Ask-A-Linguist Message Details
|Subject:||Importance of using the alphabet of one's own language|
It is possible to write Bengali online. But it is difficult
compared to English. Therefore, many people in my country
(Bangladesh) are using English alphabet to write Bengali. That is,
they are using English letters to write Bengali sentences in
Facebook, emails, and other online sites. The number of people who
are doing this is increasing day by day. I was wondering how this
will affect my language. I guess this practice is very bad for the
future of Bengali. I would like to have a more clear idea about the
impact of ignoring Bengali alphabet while writing in Bengali. In
general, I want to know about the importance of practicing one's
own language and keeping the identity of a language. Could you
recommend me some good research articles, other articles, books, or
websites related to this topic? Thank you.
This is an interesting question.
I think one thing to remember is that a language can switch scripts and still thrive. A
good example is Turkish which switched from the Arabic alphabet to the Western
alphabet. One could argue that if users are not able to use the native alphabets, at least
they are still using Bengali online.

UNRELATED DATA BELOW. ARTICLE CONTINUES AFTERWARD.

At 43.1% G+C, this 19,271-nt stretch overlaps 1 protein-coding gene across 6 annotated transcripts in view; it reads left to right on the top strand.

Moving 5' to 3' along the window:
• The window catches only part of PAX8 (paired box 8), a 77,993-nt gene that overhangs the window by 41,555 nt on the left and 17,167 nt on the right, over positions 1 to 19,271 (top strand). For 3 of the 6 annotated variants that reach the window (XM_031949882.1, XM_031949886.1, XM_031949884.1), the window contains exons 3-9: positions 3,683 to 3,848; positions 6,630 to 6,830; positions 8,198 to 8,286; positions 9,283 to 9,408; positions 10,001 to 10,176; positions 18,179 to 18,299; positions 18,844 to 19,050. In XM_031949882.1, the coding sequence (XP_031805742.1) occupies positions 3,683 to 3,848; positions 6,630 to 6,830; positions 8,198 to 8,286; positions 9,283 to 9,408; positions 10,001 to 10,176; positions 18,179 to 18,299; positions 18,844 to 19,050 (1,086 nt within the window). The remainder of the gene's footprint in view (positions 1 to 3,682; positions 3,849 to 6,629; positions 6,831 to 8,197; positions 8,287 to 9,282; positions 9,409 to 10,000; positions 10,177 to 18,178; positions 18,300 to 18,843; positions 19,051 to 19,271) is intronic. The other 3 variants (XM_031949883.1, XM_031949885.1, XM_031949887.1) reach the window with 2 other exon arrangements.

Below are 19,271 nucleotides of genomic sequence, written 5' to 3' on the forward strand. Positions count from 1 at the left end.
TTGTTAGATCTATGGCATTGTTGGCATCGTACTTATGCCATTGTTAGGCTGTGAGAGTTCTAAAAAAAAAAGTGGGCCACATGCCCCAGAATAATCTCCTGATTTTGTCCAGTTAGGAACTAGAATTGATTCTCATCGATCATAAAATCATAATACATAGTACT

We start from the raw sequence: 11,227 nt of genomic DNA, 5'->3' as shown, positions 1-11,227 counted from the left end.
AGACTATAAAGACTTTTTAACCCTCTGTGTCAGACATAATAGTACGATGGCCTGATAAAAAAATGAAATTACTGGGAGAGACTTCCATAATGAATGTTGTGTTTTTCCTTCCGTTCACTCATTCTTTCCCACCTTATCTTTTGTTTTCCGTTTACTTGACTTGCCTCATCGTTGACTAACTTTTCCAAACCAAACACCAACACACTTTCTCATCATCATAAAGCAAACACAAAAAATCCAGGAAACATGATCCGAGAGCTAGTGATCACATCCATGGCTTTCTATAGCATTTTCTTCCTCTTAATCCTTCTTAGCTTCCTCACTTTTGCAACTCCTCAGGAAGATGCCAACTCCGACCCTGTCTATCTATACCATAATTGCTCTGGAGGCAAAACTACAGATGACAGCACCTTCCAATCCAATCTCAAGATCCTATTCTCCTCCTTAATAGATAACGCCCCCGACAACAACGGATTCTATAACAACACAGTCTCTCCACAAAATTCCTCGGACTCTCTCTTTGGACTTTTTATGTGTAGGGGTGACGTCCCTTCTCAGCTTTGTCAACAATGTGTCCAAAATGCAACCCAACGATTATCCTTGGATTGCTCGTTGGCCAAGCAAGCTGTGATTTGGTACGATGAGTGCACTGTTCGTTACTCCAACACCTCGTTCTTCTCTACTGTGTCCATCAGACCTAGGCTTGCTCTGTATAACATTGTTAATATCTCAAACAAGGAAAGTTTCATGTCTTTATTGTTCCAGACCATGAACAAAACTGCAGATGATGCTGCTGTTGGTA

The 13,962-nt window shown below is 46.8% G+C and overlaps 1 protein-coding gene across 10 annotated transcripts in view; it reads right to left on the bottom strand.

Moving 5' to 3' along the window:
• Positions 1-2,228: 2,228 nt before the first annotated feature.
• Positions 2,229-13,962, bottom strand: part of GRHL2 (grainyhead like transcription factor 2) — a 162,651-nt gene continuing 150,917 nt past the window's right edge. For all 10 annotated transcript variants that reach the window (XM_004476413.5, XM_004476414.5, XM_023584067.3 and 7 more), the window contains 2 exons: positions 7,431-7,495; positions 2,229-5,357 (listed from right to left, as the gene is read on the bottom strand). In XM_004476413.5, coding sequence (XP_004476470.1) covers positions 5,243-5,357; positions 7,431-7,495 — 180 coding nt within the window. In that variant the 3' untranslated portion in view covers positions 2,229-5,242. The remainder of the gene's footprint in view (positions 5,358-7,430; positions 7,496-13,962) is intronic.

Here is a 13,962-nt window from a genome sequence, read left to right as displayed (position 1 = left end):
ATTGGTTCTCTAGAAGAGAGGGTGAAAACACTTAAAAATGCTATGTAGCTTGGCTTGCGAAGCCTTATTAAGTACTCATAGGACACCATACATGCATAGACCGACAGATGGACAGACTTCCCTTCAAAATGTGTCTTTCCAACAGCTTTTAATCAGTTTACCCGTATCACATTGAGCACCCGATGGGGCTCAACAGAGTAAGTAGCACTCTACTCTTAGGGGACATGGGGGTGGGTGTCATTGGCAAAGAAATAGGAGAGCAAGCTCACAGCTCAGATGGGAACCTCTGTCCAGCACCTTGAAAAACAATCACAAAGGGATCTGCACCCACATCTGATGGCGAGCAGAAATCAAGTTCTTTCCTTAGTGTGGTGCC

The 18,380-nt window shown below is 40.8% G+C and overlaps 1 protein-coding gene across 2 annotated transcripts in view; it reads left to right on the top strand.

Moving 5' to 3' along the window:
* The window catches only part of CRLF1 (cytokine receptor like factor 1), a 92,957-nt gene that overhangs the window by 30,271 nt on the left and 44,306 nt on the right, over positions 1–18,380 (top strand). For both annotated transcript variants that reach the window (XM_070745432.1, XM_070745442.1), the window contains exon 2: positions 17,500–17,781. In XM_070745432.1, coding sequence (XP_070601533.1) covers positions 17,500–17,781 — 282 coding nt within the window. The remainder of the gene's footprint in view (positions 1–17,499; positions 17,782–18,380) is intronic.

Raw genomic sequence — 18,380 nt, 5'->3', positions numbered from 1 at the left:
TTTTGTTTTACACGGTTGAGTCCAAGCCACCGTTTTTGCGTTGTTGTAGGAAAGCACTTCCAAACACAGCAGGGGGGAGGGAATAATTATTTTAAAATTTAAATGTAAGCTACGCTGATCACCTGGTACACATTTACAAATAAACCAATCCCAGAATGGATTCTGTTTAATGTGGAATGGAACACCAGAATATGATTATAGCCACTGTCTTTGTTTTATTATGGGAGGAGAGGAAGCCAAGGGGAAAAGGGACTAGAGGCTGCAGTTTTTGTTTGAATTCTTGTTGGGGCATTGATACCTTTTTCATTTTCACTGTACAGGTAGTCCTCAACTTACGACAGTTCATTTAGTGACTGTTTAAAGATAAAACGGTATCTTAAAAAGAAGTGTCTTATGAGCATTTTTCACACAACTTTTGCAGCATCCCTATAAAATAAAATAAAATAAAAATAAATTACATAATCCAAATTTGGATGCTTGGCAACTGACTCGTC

I have to say that from a technology point of view, vendors have had difficulties
designing systems which can accurately render the Bengali script. That definitely
influences people to just use the Western alphabet.
Having said that, there are important cultural and psychological factors in favor of
using and maintaining a non-Western script. I don't think any linguist would want a
script to be discontinued, particularly if it's because vendors don't understand how to
support an Indic script. Fortunately, there are plenty of dedicated programmers and
technologists who do want the Bengali script to be used online.
Changing a script does not necessarily spell the end of a language per se, but it often
signals an important cultural shift. It is also an emotionally charged issue, much as
spelling reform is for Western languages.
|Reply From:||Elizabeth J Pyatt click here to access email|